What is a Bear Straddle?

A bear straddle is an options strategy that involves writing (selling) a put and a call on the same underlying security with identical expiration date and strike price, where the strike price is above the security's current market price.

Key Takeaways

• A bear straddle is an options strategy that involves writing (selling) a put and a call on the same underlying security with an identical expiration date and strike price.
• Unlike a typical short straddle, the strike price of a bear straddle is above the current price of the security.
• The maximum profit that can be generated by a bear straddle is limited to the premium collected from the sale of the options while the maximum loss, in theory, is unlimited.

Understanding the Bear Straddle

A bear straddle is a speculative derivative option trading strategy where the investor sells a call (short call) and a put (short put) with the same strike price and expiration date. Unlike a typical short straddle, the strike price of a bear straddle is above the current price of the security, which reveals the writer's expectation that the security's price will exhibit predominantly neutral to marginally bearish tendencies in the near term.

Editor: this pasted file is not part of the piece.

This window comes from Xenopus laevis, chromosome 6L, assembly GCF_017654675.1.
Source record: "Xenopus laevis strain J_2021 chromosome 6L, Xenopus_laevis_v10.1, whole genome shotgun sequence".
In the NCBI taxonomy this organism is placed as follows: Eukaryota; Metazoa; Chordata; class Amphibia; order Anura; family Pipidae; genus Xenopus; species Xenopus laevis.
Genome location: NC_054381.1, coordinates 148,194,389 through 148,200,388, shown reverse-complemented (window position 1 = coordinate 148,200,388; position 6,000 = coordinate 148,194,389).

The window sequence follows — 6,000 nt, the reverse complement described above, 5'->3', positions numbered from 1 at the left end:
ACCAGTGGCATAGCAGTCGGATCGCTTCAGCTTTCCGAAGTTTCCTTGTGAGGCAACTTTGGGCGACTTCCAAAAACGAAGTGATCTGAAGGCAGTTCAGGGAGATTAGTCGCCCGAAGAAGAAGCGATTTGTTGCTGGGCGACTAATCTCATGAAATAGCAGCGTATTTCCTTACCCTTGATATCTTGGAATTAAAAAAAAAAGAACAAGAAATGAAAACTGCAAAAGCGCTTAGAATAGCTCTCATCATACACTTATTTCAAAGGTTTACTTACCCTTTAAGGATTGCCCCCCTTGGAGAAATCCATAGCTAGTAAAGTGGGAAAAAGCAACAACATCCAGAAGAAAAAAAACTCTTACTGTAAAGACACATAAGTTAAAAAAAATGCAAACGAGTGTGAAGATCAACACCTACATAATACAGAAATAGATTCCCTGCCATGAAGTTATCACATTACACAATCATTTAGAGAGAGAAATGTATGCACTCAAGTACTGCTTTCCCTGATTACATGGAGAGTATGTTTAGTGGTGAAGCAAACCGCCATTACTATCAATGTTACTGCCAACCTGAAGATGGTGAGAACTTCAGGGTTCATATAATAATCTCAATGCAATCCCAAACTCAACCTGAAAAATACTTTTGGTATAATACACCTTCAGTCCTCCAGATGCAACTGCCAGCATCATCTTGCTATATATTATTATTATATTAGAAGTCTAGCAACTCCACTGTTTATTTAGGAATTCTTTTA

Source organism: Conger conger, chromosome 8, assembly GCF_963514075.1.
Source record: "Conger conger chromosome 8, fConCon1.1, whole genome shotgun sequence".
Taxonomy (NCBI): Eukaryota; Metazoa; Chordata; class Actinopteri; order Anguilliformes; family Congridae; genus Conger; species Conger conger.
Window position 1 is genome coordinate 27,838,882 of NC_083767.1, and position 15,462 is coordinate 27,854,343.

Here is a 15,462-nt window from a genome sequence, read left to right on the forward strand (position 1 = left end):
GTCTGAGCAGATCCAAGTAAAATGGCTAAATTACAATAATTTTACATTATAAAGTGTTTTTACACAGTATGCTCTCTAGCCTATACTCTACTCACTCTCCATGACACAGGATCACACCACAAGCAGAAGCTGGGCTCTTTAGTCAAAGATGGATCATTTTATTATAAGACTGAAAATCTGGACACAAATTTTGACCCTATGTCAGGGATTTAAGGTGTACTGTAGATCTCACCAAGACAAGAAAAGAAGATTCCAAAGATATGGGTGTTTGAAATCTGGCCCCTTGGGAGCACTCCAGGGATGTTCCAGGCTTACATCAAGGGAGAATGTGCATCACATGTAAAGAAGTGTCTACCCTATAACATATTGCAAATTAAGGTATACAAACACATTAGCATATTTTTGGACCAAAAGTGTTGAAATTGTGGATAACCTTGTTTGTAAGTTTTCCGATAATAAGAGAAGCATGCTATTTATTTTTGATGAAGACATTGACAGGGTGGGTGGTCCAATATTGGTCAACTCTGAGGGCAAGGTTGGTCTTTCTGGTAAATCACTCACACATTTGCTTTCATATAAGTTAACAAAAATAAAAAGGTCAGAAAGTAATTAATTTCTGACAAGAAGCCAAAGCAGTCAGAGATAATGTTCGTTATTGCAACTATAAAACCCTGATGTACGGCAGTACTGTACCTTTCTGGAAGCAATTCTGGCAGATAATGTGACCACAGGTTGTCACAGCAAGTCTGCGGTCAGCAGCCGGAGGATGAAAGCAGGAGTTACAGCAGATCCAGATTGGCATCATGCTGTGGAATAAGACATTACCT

The put end of the straddle begins the trade in the money (ITM), while the call end starts out of the money (OTM). The writer of a bear straddle believes that the price of the underlying asset will remain, largely, steady during the life of the trade and that implied volatility (IV) will also remain steady or, preferably, decline.

The maximum profit that can be generated by a bear straddle is limited to the premium collected from the sale of the options. The maximum loss, in theory, is unlimited. The ideal scenario for the writer is for the options to expire worthless. The breakeven points (BEP) are defined by adding premiums received to the strike price to get the upside BEP and subtracting premiums received from the strike price for the downside BEP.

﻿\begin{aligned} &\text{Upside BEP}\ = \ \text{Strike Price}\ + \ \text{Premiums Received}\\ &\text{Downside BEP}\ = \ \text{Strike Price} - \ \text{Premiums Received} \end{aligned}﻿

A bear straddle position profits only if there is no movement in the price of the underlying asset. However, if there is a broad movement either up or down, the trader could face substantial losses and be at risk of assignment. When an options contract is assigned, the option writer must complete the requirements of the agreement. If the option were a call, the writer would have to sell the underlying security at the stated strike price. If it were a put, the writer would have to buy the underlying security at the stated strike price.